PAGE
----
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The Addams Family review at Festival Theatre, Edinburgh – ‘sizzling musical comedy’

The cast of The Addams Family at Festival Theatre, Edinburgh. Photo: Matt Martin The cast of The Addams Family at Festival Theatre, Edinburgh. Photo: Matt Martin
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Love, quite incongruously, is all around in the musical comedy version of The Addams Family, which sees Charles Addams’ famously morbid cartoon creations discover, to their horror, that daughter Wednesday has fallen in love – with a normal boy.

A version of the musical opened on Broadway in 2010, though it was later revised for a US tour. Marshall Brickman and Rick Elice’s book has the expected level of spooky kookiness, but it’s Andrew Lippa’s music and lyrics that make it soar even if there’s an occasional lack of crispness from an otherwise powerhouse orchestra.

Les Dennis’ Uncle Fester is an emcee figure, calling on a chorus of ghostly Addams ancestors to help the family in its plight.

They are ever present in Matthew White’s production, cruelly mocking in the background, looming in the shadowy paintings and balconies of Diego Pitarch’s consistently inventive set. As choreographed by Alistair David, they give the show a lavish feel, crowding the stage but believably invisible to the “normal” family of Wednesday’s intended.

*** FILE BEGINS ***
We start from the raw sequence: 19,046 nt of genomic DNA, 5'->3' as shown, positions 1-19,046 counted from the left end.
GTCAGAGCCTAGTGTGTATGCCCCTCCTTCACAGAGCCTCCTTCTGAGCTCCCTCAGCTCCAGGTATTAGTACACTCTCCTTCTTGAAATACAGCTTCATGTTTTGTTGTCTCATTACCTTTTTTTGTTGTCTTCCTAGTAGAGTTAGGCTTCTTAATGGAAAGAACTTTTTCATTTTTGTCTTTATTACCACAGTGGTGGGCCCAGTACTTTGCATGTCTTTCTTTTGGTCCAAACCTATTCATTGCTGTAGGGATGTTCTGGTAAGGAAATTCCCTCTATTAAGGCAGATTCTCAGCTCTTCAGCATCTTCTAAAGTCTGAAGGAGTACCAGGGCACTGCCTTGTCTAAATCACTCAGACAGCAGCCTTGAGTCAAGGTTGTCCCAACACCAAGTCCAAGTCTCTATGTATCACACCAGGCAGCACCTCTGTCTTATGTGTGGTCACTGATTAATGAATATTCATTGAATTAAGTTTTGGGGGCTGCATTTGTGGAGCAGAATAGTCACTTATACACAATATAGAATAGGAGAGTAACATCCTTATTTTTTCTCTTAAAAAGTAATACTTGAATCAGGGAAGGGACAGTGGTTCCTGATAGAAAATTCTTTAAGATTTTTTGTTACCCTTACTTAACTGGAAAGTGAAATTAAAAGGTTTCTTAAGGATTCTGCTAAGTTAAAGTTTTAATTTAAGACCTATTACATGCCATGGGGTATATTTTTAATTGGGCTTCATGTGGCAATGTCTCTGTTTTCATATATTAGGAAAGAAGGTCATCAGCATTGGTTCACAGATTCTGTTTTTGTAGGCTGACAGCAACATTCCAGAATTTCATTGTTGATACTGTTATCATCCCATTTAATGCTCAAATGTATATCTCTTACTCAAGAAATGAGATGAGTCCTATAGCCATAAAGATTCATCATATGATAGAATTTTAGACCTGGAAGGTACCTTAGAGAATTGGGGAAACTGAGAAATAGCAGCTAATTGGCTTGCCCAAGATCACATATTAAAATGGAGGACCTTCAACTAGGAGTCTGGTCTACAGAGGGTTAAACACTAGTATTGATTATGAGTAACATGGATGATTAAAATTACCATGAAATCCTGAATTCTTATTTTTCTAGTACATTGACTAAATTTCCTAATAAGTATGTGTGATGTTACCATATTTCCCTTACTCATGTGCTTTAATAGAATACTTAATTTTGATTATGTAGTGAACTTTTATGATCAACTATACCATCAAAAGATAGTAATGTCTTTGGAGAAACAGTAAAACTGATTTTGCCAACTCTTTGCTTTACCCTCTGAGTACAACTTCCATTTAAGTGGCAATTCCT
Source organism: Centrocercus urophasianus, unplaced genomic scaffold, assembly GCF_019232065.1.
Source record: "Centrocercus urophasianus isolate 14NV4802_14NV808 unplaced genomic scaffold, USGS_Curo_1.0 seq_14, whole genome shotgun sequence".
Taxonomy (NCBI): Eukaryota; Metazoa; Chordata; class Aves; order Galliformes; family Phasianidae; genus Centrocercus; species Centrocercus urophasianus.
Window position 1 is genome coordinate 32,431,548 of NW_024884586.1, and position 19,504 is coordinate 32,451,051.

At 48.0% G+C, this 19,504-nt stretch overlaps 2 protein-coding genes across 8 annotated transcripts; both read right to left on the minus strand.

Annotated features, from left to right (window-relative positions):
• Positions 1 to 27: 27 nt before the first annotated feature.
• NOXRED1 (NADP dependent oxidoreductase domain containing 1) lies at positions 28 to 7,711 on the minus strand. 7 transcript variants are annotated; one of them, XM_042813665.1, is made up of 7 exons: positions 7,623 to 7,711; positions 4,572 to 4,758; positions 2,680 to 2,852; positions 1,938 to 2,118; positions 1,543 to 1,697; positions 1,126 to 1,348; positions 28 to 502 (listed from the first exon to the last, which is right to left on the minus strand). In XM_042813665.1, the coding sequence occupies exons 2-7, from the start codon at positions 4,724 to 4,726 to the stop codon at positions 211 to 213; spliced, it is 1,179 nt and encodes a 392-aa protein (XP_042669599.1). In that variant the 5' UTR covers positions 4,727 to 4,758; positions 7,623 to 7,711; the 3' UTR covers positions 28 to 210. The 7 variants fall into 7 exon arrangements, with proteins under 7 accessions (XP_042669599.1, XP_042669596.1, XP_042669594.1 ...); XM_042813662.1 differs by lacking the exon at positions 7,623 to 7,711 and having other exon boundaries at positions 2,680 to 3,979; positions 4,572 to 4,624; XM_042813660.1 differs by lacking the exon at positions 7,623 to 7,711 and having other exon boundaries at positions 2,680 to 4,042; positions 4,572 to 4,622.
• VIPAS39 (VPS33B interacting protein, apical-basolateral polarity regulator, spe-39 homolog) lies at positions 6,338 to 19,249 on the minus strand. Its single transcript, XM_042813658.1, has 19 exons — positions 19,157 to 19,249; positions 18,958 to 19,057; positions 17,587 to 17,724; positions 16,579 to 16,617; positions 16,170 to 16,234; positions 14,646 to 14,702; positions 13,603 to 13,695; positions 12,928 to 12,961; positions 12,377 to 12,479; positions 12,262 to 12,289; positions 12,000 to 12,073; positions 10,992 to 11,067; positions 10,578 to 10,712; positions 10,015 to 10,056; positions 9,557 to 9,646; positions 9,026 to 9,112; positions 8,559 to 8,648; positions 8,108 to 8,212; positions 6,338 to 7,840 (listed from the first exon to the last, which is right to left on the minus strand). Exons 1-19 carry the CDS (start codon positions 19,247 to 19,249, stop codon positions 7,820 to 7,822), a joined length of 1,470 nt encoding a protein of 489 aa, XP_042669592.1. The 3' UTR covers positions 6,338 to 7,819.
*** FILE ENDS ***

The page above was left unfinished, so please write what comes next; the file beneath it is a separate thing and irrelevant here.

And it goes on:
Carrie Hope Fletcher captures Wednesday’s teenage angst with authenticity and provides a commanding vocal performance. Her romance with Oliver Ormson’s Lucas is unconventional enough, but it is Wednesday’s relationship with Cameron Blakely, as her father Gomez, that is most interesting.

Samantha Womack’s Morticia suffers a little in comparison. She does not quite reach the right levels of imperiousness in the role, as the irascible Gomez works out how to cope with the competing commands of wife and daughter.

Suitably, for a show based on a single-frame comic, there are plenty of sight gags.

There are musical gags too. The scene in which Charlotte Page, as Lucas’ mother, Alice, discovers her inner id is a brilliant piece of vocal prowess and Dickon Gough’s one vocal breakout moment, as steadfast butler Lurch, is superbly revealed.

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Sizzling, well-sung and funny touring production of the musical based on the macabre creations of Charles Addams